Could Have Volcanic Eruption
over the last 20 years (11 two-year cycles), has seen
three two-year cycle global surpluses and eight two-year
cycle global deficits (coffee typically runs in two-year
cycles with an up year and a down year). In that time,
the cumulative net global deficit has been -36 million
bags. This deficit has been satisfied by Brazilian buffer
stocks that will approach zero in late spring. Price
has not risen high enough to generate an increase in
planted acreage and the needed spending on crop inputs
to increase production.
is on the verge of repricing higher 20 years worth of
insufficient pricing. Typically any repricing following
extended mispricings overshoots the fundamentals. In
coffee’s case, the fundamentals support $2-$2.50 per
pound, absent any adverse effects from Mother Nature.
Should Mother Nature provide a frost or drought, or
if the current concern over the flowering/blooming phase
irregularities from this fall prove to be justified,
there may not be any coffee available at any price.
would be similar to what happened to Colombian coffee
prices in early 2009 (record differentials) and what
appears likely to happen again, only more extreme, in
Colombia in 2010. Differentials against New York futures
already have shot up 50¢ per pound and they keep rising
and it is not even the highest demand period. The crisis
in supply in Colombia could now spread to Brazil and
set off a Roman candle of roaster buying panic.
bottomless cup here,” shows that supply and demand remain
in an unsustainable imbalance. The main Intercontinental
Exchange (ICE) warehouses for storing coffee in the
United States are located in New York, Miami and New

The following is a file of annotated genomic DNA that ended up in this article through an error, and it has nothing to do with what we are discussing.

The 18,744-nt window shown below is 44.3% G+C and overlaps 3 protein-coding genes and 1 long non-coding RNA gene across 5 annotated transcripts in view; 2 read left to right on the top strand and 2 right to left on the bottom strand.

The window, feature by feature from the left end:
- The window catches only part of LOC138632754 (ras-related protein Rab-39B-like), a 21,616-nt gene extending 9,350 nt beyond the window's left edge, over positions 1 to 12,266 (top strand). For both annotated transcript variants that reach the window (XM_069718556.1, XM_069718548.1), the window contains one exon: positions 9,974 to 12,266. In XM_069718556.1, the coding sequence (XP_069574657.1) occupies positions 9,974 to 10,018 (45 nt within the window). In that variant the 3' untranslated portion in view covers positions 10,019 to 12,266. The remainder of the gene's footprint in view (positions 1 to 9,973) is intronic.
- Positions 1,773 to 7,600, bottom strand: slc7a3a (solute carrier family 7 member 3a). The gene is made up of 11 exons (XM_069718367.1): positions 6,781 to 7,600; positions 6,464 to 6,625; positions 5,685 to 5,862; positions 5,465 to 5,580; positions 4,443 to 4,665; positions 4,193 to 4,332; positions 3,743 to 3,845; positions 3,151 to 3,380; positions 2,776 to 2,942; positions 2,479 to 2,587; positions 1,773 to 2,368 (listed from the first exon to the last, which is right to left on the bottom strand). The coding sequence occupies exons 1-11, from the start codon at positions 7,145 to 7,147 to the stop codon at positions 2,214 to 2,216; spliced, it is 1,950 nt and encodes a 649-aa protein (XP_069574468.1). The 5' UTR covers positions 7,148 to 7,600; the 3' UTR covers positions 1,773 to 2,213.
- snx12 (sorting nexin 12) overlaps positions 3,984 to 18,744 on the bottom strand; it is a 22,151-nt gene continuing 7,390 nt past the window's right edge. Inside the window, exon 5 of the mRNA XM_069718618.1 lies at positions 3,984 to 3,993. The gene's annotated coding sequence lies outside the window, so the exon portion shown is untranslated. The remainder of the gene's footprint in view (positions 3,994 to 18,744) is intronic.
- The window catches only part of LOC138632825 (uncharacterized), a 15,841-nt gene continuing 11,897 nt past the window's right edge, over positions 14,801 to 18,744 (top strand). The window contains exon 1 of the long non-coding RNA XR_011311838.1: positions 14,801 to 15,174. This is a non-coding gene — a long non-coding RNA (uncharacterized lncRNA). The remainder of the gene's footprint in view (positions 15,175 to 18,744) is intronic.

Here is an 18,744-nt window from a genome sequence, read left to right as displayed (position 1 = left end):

Orleans. Currently, New York has 452,000 bags, Miami
has 73,000 bags and New Orleans has 516,000 bags. These
represent the lowest levels in more than a decade. The
only other time when supplies were lower was in 1997,
the last major bull market. However, in 1997 Brazil
had huge buffer stocks available to tap when the price
was right. In the spring of 2010, Brazil will only have
between 0 and 2 million bags in reserve. If the certified
ICE warehouse stocks in the United States keep dwindling
as they almost have to, then where will the coffee come
from to replenish depleted U.S. supplies? It can only
come from private roaster coffee buffer stocks, which
are near record lows in terms of the historical stock
to usage ratio.
at some point in 2010 will need to be rationed to promote
global production and buy time for this production response
to filter into creating production surpluses that can
rebuild depleted global buffer stocks.
earliest that this scenario could happen would be in
crop cycle year 2012/2013. This would only be possible
if prices spike and remain high for an extended period
of time. The longer coffee takes to spike higher, the
higher coffee prices will ultimately need to go to address
this gross imbalance. “Caffeinated” illustrates that
a bullish contracting channel has been in place since
July. A break out of this pattern above the upper channel
line is likely. At year end, coffee prices were sitting
at the lower end of the channel at an ideal entry point.
March 2010 contract is the spot price currently and
is where futures purchases should be concentrated. A
breakout of this pattern to the upside would place the
next major historical technical price objective at $2
per pound. This would represent a move of around 60¢
from current levels, a profit per futures contract of
$22,000 with an initial margin requirement of $3,200.
Protective stop orders should be placed 10¢ below entry
or just below a break of the lower trend line to mitigate
downside risk. This provides a risk reward of 1:6 with
the potential to increase sevenfold the initial margin
requirement. This is an appealing risk profile.
Hackett, commodities broker and author of the Hackett
Money Flow report newsletter (hackettadvisors.com),
is a nationally recognized agricultural commodities
expert with more than 15 years of money managament experience.